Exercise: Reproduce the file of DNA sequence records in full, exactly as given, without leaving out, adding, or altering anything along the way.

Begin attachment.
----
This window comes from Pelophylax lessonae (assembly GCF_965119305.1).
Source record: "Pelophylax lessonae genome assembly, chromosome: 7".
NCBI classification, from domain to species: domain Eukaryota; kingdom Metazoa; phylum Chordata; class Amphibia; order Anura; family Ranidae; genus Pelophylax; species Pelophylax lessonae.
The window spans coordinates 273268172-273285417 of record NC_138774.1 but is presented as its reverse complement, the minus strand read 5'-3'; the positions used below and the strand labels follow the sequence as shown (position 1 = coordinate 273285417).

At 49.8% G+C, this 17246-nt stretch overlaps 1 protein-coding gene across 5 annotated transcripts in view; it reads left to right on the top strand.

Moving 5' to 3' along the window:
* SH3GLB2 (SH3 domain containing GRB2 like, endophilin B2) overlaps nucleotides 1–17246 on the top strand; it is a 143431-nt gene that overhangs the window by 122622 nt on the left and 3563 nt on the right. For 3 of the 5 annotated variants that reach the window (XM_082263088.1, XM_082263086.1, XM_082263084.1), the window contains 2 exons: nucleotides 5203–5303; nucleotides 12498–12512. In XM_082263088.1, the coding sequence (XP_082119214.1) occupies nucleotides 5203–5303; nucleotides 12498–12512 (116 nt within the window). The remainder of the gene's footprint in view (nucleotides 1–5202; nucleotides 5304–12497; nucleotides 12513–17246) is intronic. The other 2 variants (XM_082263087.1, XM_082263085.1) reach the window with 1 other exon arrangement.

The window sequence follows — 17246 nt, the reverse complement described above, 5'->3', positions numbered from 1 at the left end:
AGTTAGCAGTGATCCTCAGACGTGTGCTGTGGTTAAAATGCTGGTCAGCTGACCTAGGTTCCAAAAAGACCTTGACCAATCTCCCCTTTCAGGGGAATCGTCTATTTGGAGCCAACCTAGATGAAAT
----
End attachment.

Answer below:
This window comes from Pelophylax lessonae (assembly GCF_965119305.1).
Source record: "Pelophylax lessonae genome assembly, chromosome: 7".
NCBI classification, from domain to species: domain Eukaryota; kingdom Metazoa; phylum Chordata; class Amphibia; order Anura; family Ranidae; genus Pelophylax; species Pelophylax lessonae.
The window spans coordinates 273268172-273285417 of record NC_138774.1 but is presented as its reverse complement, the minus strand read 5'-3'; the positions used below and the strand labels follow the sequence as shown (position 1 = coordinate 273285417).

At 49.8% G+C, this 17246-nt stretch overlaps 1 protein-coding gene across 5 annotated transcripts in view; it reads left to right on the top strand.

Moving 5' to 3' along the window:
* SH3GLB2 (SH3 domain containing GRB2 like, endophilin B2) overlaps nucleotides 1–17246 on the top strand; it is a 143431-nt gene that overhangs the window by 122622 nt on the left and 3563 nt on the right. For 3 of the 5 annotated variants that reach the window (XM_082263088.1, XM_082263086.1, XM_082263084.1), the window contains 2 exons: nucleotides 5203–5303; nucleotides 12498–12512. In XM_082263088.1, the coding sequence (XP_082119214.1) occupies nucleotides 5203–5303; nucleotides 12498–12512 (116 nt within the window). The remainder of the gene's footprint in view (nucleotides 1–5202; nucleotides 5304–12497; nucleotides 12513–17246) is intronic. The other 2 variants (XM_082263087.1, XM_082263085.1) reach the window with 1 other exon arrangement.

The window sequence follows — 17246 nt, the reverse complement described above, 5'->3', positions numbered from 1 at the left end:
AGTTAGCAGTGATCCTCAGACGTGTGCTGTGGTTAAAATGCTGGTCAGCTGACCTAGGTTCCAAAAAGACCTTGACCAATCTCCCCTTTCAGGGGAATCGTCTATTTGGAGCCAACCTAGATGAAAT